Subject: I have found a CD that I think you would enjoy
Down to Earth
Genres: Dance & Electronic, World Music, Pop, Rock
Down To Earth is the 2008 album by Jem. Since her 2004's acclaimed Finally Woken, Jem has spanned the globe. Born in Wales, she resides in LA. On Down to Earth Jem shared production and writing duties with cohorts both ol... more »
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Down To Earth is the 2008 album by Jem. Since her 2004's acclaimed Finally Woken, Jem has spanned the globe. Born in Wales, she resides in LA. On Down to Earth Jem shared production and writing duties with cohorts both old and new, Jeff Bass, one of the two brothers credited with discovering Eminem, and Lester Mendez (Shakira, Santana, and Nelly Furtado). On three other selections, she joined forces with Mike Bradford (bass with Kid Rock) and counts Uncle Kracker and Deep Purple among his production credits.The album reflects the singer/songwriters far-ranging influences including Brazilian percussion on the title track, a hip shaking track complete with funky banjos on 'Crazy' and the tempestuous Latin-flavored track 'I Want You To'.
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Myles M. from LOVINGTON, IL
Reviewed on 11/8/2013...
0 of 1 member(s) found this review helpful.
Amanda Richards | Georgetown, Guyana | 09/27/2008
(5 out of 5 stars)
"There's no other word for it - Jem sparkles in this long awaited follow up to her 2004 debut album Finally Woken.
Her music will be familiar to fans of popular shows such as Grey's Anatomy, The OC, 24, Six Feet Under, Gossip Girl and others, as well as the movies Eragon and $ex and the City, as it seems that music by this talented Welsh singer/songwriter is just about everywhere you turn.
This album is an interesting mix of musical genres - funk, latin, and pop, among others. On one track she sings with South African singer/songwriter Vusi Mahlasela, and in others she sings in Japanese and Spanish.
The singles so far are the brilliant "So Amazing" (from the movie $ex and the City); the retro-funky "Crazy" (from Gossip Girl) and "I Always Knew" (from 90210)
Watch for possible singles in the Latin beat track "I Want You to.." (think Shakira); the inspirational "Keep On Walking"; the peppy dance track "Aciiid!" (think Britney when she's on form) and the mellow "And So I Pray" and "On Top of the World".
All the tracks are co-written by Jem (Jemma Griffiths), and every track is a winner. Highly recommended for just about everybody.
Amanda Richards, September 27, 2008
I want you to know me
E. A Solinas | MD USA | 09/21/2008
(4 out of 5 stars)
"One of my biggest problems with Jem's debut album "Finally Woken" was that too many of the songs sounded alike. They were very pretty songs, but still too alike.
Fortunately that problem is nicely remedied in the songs of "Down to Earth," the more colourful and textured sophomore album. Without losing her signature sound, the Welsh pop singer splatters her upbeat pop tunes and occasional plaintive ballads with a wide range of instrumentation and some sharper beats. It's a more mature, rounded album and it unfolds with only a few musical hiccups.
It opens with a heartbeat, a rippling piano, and a breath of wind, before fading out... only to be replaced by a solid, uptempo pop melody. The song itself is far less sunny -- "So capable of love yet/too scared to open up... creating problems daily/no wonder some go crazy/so special and so gifted/most don't know his stare..." Jem sings sadly over the sharp beats and buttery pop melodies. "I don't think you see/your destiny/and it makes me sad..."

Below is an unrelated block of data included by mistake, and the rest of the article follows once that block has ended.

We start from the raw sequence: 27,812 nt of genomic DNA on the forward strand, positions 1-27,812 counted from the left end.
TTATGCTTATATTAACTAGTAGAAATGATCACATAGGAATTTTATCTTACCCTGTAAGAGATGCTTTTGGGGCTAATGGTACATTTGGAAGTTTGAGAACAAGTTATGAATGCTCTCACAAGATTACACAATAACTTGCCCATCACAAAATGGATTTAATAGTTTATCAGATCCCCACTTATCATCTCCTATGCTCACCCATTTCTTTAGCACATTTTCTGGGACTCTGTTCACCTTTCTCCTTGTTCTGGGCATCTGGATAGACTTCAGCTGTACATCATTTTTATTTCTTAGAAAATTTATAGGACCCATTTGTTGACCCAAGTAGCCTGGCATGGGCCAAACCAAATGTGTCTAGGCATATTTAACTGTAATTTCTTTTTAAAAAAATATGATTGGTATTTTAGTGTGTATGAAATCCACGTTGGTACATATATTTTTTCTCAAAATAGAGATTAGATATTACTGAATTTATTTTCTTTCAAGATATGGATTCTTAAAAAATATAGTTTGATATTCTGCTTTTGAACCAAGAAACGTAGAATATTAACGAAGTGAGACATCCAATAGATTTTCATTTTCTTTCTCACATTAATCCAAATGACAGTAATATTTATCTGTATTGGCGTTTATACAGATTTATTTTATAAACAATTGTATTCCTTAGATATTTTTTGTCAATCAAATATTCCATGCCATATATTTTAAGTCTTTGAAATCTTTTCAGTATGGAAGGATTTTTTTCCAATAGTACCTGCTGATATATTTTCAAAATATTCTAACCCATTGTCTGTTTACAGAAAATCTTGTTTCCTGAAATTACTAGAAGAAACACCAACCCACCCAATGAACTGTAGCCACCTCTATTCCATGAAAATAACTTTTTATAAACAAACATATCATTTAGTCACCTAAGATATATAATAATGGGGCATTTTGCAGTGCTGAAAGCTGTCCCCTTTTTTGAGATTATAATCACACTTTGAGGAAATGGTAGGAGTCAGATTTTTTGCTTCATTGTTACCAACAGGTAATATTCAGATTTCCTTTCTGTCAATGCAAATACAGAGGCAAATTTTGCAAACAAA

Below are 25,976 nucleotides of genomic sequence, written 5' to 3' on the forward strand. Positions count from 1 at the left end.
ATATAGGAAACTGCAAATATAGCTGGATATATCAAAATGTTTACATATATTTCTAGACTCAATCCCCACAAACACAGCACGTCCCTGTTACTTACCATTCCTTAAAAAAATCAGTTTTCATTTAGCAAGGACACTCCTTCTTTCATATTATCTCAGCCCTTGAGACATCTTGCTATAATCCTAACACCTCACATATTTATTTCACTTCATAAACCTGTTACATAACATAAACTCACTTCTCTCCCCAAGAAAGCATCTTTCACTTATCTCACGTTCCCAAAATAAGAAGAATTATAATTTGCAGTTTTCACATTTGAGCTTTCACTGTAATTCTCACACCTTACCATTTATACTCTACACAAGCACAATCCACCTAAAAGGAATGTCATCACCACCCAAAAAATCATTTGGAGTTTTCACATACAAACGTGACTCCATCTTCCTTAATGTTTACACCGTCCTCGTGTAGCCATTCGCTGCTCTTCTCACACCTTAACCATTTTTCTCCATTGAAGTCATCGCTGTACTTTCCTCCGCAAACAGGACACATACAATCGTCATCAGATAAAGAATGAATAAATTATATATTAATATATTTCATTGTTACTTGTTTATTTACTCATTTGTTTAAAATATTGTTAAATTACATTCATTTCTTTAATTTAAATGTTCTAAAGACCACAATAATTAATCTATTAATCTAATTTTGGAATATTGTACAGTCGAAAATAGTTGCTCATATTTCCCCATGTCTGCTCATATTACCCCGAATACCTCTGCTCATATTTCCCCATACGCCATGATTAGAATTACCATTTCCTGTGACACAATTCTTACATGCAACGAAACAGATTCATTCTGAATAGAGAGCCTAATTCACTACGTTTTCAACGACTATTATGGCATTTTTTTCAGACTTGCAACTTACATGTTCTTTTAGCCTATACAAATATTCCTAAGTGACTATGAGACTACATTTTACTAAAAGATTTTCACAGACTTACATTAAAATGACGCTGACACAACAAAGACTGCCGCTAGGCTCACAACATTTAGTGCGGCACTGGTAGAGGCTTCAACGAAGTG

She opts for a deliciously funky tone in the sharp-edged "Crazy," and then does a total about-face for the sensual, Latin-flavoured dancefest of "I Want You To" ("Moving forward and arching backward/that hot look in your eye...."). Though Jem never goes as far stylistically as in those first few songs, she mixes it up pretty well -- delicate piano ballads, straightforward pop tune, jazzy little tunes, wonky experimental fuzz-acid-dance, a breathless pop-rocker, and finishing up with the breezy, sunny "On Top of the World."
Perhaps the best representation of "Down To Earth" is the twinkly hand-clapping "I Always Knew," a sprightly little pop tune about "making to the top" and how "if I got to toughen up that is what I'll do." Compared to her rougher, less mature debut album, Jem's latest work is much fuller and more mature, and she takes some bold forays into heretofore unexplored territory with new confidence -- although she stumbles in the painfully awkward "Got it Good" ("Whatever color, race or creed/come on and hold my hand/cause I don't differentiate").
Part of "Down To Earth's" polish comes from the smooth instrumentation. Most of the album is a smooth, glossy interweaving of jazzy piano, violins, a folky guitar, ethereal music-box tinkles, and gentle sweeps of mellow synth winding around the more organic instrumentation. That could have been very monotonous, but Jem dodges the bullet by draping her melodies with some amazing flourishes -- M.I.A.-style electronica, wah-wah guitars, wind chimes, wobbling distortion, handclaps. "Keep On Walking" even ends with a gospel-style choir.
And Jem's husky, flexible voice runs through the center of each song, singing of struggles in the music biz, lost loved ones ("You will make it through/I promise you/she would want you to"), faithless lovers, idealistic dream-pursuit, and even a song from the POV of a extraterrestrial observer. Her songwriting is perhaps the weakest point -- they're not bad, but they're not excellent either ("And you'll see/cause if it's meant to be/nothing can compare to deserving your dreams... it's amazing/makes my heart sing...").
Jem's second album hits some lyrical speedbumps, but "Down To Earth" successfully polishes up her mellow pop tunes even as it adds new life and colour to them. Definitely a worthwhile little pop album."